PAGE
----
Set designer Alexander Dodge’s opening image on the stage at the Pershing Square Signature Center is an iconic one of an abstract New York skyline with a bold shaft of light illuminating a stool slightly off center. Surrounding the space is steel scaffolding on the upper level of which sits the eight-member orchestra. The atmosphere is what one might expect for a cabaret-type show, and we get that impression when Bert and others enter for the opening number, but the show has multiple locales to recreate, which it accomplishes through sliding units that provide just enough scenery and props to establish locales. It’s all standard stuff for shows like this, just as are Ben Stanton’s multifaceted lighting and David C. Woolard’s mostly period costuming. All very professional and respectable, but, like the show itself, not particularly different from what you’ve seen many times before.
The singing is first rate, as is much of the acting, although Bryan Fenkhart’s Young Wazzel overdoes the stereotypical thugishness, and Zak Resnik’s Bert seems increasingly melodramatic, especially all those times he grabs his chest when facing a crisis. Both Ms. Hart and Teal Wicks are outstanding as Ilene, the slender Ms. Hart with her tough Jewish mother routine, and the beautiful Ms. Wicks as Ilene’s younger self, in whom we can sense her older persona’s sharp pragmatism. Ms. Kritzer, always a talent to admire, is not particularly charismatic as the rather downbeat Jessie. Derrick Baskin as Hoagy Lands, the black soul singer Berns was forced to betray—at least in the script—by replacing him on “Twist and Shout” (with the Isley Brothers, unmentioned), does a fine job in an undeveloped role, and the sleek De’Adre Aziza, who played Nina Simone and Odetta in A NIGHT WITH JANIS JOPLIN, makes a strong impression as Candace, the sensual black woman with whom Berns has a love affair before meeting Ilene.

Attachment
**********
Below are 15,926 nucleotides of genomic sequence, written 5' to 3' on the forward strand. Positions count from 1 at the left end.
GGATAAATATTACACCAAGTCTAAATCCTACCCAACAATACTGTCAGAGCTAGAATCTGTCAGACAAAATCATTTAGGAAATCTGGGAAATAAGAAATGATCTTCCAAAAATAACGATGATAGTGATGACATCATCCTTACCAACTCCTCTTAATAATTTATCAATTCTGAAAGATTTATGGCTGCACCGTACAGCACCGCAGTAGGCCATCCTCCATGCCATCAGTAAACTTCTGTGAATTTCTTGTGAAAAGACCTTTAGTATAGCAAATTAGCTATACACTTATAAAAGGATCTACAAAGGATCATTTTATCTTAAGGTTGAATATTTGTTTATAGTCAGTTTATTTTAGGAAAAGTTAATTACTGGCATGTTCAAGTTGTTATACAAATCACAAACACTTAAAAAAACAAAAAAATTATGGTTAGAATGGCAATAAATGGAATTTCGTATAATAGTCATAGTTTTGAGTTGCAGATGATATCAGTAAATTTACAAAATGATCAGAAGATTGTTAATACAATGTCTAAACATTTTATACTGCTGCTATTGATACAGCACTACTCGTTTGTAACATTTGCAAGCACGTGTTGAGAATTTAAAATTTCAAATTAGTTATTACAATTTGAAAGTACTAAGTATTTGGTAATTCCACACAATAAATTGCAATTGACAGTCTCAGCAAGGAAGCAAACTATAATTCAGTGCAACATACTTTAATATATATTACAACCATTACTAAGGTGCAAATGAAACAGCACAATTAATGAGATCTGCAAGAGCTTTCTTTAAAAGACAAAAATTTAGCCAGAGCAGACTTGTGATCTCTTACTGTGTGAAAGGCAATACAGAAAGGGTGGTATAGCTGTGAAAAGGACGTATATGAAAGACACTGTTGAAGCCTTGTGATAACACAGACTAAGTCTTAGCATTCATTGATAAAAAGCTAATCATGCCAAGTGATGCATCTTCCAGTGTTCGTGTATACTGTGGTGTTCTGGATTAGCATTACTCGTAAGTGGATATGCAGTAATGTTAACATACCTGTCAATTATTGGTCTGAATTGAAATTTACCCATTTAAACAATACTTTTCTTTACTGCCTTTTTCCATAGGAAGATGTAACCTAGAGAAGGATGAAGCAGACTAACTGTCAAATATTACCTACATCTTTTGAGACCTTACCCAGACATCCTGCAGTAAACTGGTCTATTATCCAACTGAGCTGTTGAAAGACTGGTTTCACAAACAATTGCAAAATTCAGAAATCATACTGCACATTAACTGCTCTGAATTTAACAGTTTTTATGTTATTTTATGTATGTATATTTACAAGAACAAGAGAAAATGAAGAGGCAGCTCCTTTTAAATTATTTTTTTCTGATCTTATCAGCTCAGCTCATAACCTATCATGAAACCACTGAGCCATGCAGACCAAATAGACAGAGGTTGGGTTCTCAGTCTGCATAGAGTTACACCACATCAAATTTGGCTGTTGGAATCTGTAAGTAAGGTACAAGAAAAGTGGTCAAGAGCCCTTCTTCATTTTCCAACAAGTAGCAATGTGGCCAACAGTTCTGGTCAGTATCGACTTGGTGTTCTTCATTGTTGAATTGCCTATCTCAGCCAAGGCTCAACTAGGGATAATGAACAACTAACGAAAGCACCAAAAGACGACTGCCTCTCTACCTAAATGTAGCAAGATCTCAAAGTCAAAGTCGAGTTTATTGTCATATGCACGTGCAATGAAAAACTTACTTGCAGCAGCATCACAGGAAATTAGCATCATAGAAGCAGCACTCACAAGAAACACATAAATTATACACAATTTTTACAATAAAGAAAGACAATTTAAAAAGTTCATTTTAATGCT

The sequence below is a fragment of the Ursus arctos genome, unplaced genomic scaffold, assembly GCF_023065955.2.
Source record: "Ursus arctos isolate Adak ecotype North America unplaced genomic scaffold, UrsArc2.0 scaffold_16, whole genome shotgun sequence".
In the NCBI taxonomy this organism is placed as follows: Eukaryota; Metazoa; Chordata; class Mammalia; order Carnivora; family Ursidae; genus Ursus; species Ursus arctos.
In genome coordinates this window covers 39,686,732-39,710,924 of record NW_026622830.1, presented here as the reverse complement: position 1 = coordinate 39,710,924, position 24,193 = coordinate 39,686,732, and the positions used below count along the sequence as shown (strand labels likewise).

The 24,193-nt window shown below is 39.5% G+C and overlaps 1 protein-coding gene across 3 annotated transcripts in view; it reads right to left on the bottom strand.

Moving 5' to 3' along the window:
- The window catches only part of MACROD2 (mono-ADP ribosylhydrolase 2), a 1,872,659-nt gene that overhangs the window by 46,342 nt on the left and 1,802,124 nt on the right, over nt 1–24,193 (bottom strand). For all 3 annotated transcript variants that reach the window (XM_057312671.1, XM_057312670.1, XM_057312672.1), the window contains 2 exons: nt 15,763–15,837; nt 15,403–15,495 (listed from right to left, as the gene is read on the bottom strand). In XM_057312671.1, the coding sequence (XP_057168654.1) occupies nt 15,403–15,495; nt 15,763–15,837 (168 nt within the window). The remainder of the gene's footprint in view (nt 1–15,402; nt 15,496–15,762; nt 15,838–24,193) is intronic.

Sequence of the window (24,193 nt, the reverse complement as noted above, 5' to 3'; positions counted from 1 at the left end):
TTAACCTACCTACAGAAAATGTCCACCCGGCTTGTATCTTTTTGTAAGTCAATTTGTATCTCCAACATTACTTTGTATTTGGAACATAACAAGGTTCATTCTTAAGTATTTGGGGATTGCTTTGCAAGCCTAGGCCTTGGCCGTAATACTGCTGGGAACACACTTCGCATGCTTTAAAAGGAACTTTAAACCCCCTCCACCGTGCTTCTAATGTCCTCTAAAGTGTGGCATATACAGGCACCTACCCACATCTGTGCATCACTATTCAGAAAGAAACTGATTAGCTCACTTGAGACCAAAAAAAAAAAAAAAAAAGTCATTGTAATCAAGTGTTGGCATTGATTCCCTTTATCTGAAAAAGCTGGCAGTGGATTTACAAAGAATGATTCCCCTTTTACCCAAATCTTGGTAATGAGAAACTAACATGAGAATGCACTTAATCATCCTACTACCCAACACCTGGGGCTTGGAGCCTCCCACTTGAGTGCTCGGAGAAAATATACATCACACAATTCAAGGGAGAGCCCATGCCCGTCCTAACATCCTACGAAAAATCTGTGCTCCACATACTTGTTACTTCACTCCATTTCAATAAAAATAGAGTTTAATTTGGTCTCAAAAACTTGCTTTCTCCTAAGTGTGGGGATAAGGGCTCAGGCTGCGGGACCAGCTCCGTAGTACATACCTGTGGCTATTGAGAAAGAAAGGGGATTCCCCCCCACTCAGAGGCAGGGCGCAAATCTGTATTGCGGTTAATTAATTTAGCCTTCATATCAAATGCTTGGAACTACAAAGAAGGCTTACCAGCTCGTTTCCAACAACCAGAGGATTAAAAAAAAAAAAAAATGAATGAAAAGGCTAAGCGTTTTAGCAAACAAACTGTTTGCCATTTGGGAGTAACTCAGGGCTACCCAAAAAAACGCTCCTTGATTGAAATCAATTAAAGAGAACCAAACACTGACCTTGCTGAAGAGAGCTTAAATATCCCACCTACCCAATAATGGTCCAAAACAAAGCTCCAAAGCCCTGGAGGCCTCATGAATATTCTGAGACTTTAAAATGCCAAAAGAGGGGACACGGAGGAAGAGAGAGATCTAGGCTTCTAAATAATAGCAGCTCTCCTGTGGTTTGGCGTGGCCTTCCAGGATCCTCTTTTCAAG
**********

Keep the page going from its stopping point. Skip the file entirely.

From left: Mark Zeisler, Teal Wicks, Leslie Kritzer, Bryan Fenkart, Derrick Baskin, Linda Hart, Joseph Siravo, De'Adre Aziza. Photo: Jenny Anderson.
Denis Jones’s direction and choreography do what’s needed to keep the multi-scened, time-spanning material moving, but, even played at a mostly up-tempo pace, and with several numbers that get your pulse racing and your toes tapping, the two hour and 20 minute show tends to drag because its inherent drama is so thin and its lines so uninspired. As presented here, the conflicts are simply not big enough to twist and shout about, and the major suspense lies in waiting for that preordained moment when a piece of Bert Bern’s heart gives out. Still, when the company assembles for the curtain calls and gives its all with reprises of two big numbers, your own heart may jump as you find yourself clapping along with everyone else.